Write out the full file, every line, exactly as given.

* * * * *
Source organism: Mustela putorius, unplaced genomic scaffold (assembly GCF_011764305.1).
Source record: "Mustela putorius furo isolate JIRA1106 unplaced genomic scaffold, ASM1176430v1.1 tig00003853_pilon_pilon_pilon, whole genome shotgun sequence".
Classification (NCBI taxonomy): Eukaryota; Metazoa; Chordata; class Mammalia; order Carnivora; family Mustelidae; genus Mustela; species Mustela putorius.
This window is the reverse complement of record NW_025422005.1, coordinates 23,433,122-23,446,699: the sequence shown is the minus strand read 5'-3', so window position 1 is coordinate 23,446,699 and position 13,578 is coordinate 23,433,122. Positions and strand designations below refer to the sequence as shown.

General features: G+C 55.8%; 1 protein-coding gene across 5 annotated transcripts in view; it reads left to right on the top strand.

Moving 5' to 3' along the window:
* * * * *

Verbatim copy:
Source organism: Mustela putorius, unplaced genomic scaffold (assembly GCF_011764305.1).
Source record: "Mustela putorius furo isolate JIRA1106 unplaced genomic scaffold, ASM1176430v1.1 tig00003853_pilon_pilon_pilon, whole genome shotgun sequence".
Classification (NCBI taxonomy): Eukaryota; Metazoa; Chordata; class Mammalia; order Carnivora; family Mustelidae; genus Mustela; species Mustela putorius.
This window is the reverse complement of record NW_025422005.1, coordinates 23,433,122-23,446,699: the sequence shown is the minus strand read 5'-3', so window position 1 is coordinate 23,446,699 and position 13,578 is coordinate 23,433,122. Positions and strand designations below refer to the sequence as shown.

General features: G+C 55.8%; 1 protein-coding gene across 5 annotated transcripts in view; it reads left to right on the top strand.

Moving 5' to 3' along the window: